Apparently, in today’s business environment, it is no longer necessary actually to think, or lead, or have an idea. All that is needed is for someone to say repeatedly that they are a thinker, or a leader, or an ideas person, and then heroically fail to understand any aspect of a traditional causal link, in English, between spoken claim and actual prowess. Words mean precisely how loud you shout them.
But management, its transparent duplicity of language and shallowness of soul and thorough lack of wit, is not just disliked today in Britain, it’s quite actively loathed: and television is reflecting this more and more powerfully.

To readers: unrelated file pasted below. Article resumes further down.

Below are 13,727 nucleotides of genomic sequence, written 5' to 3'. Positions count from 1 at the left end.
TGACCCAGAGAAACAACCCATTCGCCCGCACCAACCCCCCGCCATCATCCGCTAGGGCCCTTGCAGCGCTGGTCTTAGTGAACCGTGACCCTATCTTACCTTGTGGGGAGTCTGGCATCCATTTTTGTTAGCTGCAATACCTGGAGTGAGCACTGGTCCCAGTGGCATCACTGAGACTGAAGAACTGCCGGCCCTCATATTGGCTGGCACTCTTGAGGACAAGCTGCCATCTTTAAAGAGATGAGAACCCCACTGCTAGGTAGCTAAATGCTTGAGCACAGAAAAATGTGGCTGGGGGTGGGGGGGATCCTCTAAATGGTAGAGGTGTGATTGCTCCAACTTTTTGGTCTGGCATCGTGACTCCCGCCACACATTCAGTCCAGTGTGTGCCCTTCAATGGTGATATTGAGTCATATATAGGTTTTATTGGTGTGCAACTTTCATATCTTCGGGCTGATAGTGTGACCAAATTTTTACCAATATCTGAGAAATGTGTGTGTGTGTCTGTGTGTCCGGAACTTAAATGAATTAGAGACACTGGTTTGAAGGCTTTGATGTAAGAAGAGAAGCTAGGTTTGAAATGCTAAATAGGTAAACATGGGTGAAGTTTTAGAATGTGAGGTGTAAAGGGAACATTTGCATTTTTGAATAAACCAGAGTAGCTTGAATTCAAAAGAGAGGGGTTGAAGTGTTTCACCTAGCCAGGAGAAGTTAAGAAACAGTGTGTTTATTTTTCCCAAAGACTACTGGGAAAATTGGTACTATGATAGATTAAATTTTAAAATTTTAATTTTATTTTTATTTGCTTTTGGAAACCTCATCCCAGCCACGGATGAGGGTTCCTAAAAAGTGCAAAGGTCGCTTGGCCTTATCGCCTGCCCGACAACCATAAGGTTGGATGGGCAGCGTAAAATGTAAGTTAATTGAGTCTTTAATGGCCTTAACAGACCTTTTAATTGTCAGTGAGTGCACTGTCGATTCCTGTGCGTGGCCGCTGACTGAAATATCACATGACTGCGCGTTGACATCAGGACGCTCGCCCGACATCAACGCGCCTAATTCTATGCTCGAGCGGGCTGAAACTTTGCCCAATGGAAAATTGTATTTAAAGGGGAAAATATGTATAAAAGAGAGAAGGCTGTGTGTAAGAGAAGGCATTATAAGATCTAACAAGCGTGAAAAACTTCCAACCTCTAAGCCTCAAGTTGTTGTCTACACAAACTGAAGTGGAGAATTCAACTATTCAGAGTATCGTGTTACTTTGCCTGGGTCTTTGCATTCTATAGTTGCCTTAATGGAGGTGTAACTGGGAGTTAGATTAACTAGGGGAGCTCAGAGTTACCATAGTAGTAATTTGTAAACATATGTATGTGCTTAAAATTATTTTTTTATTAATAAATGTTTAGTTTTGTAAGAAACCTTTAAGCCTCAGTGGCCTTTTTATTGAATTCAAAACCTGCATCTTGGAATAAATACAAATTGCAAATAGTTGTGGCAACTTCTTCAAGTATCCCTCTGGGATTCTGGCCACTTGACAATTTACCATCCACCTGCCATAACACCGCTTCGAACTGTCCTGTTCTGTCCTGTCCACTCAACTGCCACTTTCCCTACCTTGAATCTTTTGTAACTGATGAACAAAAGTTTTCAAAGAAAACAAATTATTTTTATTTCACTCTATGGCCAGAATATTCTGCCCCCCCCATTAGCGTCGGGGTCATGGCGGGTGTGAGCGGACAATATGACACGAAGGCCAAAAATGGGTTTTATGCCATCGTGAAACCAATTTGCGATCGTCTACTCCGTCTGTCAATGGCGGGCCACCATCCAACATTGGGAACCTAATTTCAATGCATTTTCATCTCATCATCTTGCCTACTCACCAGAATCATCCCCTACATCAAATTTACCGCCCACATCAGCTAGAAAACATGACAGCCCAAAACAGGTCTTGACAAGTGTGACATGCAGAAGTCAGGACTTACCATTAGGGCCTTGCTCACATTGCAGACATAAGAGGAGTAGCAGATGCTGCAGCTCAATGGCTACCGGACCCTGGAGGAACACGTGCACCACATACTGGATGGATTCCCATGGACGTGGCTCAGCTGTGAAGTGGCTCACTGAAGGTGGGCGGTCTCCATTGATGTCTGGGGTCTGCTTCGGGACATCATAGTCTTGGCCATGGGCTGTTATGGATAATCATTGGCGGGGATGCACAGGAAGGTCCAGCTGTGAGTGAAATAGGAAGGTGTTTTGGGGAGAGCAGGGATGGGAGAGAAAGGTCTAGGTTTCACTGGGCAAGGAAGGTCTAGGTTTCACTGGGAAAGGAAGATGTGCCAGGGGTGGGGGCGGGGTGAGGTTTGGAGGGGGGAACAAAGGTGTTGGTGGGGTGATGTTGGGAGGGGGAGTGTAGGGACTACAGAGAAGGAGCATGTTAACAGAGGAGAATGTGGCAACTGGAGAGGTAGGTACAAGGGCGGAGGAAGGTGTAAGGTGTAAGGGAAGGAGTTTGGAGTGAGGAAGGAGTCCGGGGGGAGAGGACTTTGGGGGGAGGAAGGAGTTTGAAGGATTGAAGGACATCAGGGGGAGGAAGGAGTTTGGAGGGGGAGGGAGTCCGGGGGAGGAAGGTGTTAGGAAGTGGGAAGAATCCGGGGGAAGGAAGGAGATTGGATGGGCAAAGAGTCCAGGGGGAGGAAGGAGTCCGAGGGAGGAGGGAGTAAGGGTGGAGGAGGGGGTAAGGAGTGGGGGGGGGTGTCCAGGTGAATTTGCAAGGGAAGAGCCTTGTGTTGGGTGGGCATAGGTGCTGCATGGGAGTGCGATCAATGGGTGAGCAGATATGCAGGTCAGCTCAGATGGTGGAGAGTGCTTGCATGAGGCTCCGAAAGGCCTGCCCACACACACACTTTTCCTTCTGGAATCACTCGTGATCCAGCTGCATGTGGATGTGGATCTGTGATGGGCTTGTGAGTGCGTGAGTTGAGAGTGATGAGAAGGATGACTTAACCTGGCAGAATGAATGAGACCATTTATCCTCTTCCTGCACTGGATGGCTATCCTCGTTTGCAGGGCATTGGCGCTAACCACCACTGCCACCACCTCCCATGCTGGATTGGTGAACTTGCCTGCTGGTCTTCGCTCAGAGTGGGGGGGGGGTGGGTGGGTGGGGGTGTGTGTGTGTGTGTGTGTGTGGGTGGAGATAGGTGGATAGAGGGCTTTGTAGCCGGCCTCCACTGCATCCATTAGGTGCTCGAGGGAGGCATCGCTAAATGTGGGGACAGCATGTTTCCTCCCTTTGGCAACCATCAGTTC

If I were this week whatever a business leader is, watching the dramatisation of my profession and its own portrayal in reality, I would wonder very hard at the emergence of a British population sadly resigned to daily governance by the kind of people whose personality and morals and intellects a staggering majority of the country would, in the real world, willingly flee by crossing live rails in damp socks.
Euan Ferguson, The Observer, 20 Feb 2005